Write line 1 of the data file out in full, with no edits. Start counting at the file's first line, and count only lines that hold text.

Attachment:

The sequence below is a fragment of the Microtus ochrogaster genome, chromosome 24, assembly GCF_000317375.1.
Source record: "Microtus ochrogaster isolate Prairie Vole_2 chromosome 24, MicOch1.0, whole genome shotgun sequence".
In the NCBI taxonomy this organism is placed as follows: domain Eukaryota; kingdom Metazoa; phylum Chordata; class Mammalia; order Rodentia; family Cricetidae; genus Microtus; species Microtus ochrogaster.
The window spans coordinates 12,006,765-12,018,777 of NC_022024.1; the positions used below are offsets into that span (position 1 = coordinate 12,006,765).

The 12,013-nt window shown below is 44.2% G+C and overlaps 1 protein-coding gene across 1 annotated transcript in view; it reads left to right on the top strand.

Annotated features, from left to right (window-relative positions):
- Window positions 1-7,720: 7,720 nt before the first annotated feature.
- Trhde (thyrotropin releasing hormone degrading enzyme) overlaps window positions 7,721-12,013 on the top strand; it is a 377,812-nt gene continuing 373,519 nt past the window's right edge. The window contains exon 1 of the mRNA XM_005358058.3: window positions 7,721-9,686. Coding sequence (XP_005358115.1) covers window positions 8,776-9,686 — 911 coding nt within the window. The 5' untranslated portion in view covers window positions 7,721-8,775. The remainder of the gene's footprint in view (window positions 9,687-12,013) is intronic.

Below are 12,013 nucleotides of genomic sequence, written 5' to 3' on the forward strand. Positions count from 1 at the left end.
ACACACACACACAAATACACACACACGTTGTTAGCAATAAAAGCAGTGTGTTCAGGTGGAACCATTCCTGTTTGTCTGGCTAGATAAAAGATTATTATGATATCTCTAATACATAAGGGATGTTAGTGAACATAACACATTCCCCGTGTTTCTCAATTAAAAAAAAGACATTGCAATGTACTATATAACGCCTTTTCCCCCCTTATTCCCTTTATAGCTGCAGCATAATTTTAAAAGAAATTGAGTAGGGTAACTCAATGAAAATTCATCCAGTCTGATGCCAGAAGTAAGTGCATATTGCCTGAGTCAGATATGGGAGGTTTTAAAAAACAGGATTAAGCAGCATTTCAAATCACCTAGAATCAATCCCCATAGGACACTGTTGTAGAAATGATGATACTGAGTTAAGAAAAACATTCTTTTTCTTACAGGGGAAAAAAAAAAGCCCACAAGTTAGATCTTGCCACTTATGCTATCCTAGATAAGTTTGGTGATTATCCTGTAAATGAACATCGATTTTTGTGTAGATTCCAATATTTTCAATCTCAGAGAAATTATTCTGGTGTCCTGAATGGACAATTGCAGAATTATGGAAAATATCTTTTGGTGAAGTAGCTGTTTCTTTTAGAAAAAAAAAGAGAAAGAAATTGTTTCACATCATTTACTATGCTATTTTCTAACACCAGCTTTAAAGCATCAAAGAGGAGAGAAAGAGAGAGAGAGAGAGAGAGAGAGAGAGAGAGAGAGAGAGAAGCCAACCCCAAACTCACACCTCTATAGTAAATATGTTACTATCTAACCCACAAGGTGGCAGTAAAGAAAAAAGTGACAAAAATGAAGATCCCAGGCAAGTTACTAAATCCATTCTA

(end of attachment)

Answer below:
The sequence below is a fragment of the Microtus ochrogaster genome, chromosome 24, assembly GCF_000317375.1.